Your Thoughts Define You





We all walk around with thoughts. It took me a while to learn how influential these thoughts are. I knew that words were powerful, which was why I went to university to study English, and why I also became an English teacher, but I didn’t give much concern to my thoughts. We carry thoughts with us daily, many of which are deep rooted in past experiences. Some thoughts are shaped by what we’ve been told by others. Things we are told as children affect the way we perceive our world. Many of us need healing from our past, and to change our perspectives in order to see the truth. We tell ourselves we aren’t good enough, we aren’t smart enough or we we don’t deserve certain things. On the flip side, some of us are so pompous and arrogant that we tell ourselves that we are better than other people, and deserve to receive more and treated specially because we have something greater to offer. Had we received the life of someone we look down on, we might not have been able to handle it, because these are our lives for a reason. We all have something to fight for- a dream, a purpose- yet most of the battle we fight is in our minds, and the way we speak to ourselves. We cover ourselves with clothing, yet we only cover the outer frame. If we could see some of the ugly garments that cover our thoughts and frame our minds, we’d be shocked.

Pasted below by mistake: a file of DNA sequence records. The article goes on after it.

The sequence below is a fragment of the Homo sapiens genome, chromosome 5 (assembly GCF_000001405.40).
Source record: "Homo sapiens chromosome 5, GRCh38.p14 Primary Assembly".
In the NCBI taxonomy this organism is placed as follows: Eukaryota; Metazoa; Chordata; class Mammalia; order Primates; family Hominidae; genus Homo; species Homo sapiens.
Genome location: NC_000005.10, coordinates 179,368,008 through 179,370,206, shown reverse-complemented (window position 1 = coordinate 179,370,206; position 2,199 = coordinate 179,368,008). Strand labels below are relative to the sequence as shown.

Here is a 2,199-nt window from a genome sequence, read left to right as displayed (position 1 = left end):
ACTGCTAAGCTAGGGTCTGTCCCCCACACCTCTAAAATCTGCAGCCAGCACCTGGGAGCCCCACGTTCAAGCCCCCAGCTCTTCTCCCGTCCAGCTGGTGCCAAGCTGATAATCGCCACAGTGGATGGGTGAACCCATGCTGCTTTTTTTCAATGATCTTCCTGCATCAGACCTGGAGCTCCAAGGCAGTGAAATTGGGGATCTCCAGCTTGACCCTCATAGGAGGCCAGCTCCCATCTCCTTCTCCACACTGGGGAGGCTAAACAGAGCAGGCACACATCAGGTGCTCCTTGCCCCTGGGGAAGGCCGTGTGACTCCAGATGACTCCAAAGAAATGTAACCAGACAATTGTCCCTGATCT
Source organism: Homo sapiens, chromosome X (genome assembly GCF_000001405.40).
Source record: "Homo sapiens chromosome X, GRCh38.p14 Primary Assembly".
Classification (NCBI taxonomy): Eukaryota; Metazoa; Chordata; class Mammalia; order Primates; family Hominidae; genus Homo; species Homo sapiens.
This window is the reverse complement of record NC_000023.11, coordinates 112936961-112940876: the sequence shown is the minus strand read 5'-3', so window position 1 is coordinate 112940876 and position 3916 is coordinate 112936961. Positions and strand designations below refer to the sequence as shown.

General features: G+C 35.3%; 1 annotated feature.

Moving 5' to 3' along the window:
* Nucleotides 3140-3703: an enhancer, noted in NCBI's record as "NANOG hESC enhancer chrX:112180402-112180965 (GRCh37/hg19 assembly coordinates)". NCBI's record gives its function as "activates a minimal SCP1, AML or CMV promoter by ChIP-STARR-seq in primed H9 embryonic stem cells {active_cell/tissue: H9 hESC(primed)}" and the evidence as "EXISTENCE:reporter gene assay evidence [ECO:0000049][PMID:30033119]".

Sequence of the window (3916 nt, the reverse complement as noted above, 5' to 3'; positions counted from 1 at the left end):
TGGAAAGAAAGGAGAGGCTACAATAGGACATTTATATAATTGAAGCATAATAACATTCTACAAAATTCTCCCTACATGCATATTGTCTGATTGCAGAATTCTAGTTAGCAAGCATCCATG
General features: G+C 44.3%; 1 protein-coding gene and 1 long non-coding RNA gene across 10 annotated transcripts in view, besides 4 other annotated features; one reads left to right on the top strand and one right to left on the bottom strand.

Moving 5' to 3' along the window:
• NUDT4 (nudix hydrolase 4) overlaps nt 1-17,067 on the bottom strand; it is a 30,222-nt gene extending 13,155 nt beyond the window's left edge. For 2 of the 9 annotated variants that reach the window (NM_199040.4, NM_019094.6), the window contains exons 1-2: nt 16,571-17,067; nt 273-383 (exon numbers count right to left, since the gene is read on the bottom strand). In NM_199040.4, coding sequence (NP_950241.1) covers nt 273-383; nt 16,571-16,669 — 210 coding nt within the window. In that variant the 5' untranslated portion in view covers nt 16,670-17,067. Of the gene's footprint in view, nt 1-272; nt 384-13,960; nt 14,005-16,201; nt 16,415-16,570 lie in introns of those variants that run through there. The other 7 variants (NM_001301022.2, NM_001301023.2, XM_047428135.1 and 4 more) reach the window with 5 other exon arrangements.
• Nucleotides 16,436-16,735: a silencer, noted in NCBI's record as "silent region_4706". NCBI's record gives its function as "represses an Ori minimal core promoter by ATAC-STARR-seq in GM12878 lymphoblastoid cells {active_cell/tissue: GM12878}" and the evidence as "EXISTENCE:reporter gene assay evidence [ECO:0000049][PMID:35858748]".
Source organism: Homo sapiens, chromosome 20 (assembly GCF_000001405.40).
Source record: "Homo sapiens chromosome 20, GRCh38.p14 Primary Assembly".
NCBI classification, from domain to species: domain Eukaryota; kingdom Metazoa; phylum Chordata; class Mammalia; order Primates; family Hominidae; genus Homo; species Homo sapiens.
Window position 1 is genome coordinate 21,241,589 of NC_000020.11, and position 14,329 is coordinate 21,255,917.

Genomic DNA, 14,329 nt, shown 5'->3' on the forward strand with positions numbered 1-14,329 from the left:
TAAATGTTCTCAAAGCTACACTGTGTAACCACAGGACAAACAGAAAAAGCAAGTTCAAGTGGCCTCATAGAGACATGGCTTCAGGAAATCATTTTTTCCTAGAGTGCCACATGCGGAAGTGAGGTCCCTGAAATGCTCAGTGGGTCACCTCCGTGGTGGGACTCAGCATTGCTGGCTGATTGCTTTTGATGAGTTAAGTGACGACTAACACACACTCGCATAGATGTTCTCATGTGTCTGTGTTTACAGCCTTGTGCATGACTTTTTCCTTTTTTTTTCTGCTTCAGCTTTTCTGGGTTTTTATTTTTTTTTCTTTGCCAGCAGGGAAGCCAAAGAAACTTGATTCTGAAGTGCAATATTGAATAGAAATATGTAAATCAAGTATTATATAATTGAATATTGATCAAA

“We cover ourselves with clothing, yet we only cover the outer frame. If we could see some of the ugly garments that cover our thoughts and frame our minds, we’d be shocked.” 





Many of us are plagued with repetitive thoughts, replaying scenarios in our minds that are more destructive than helpful. I used to think that this was just a way of allowing things to resurface. I believed that repressing negative thoughts were more harmful than replaying them, but as time went on, I began to see that by engaging in these repetitive thoughts, I was reliving the moments, many of which should have remained in the past. I bet you’re wondering what all this has to do with being vegan.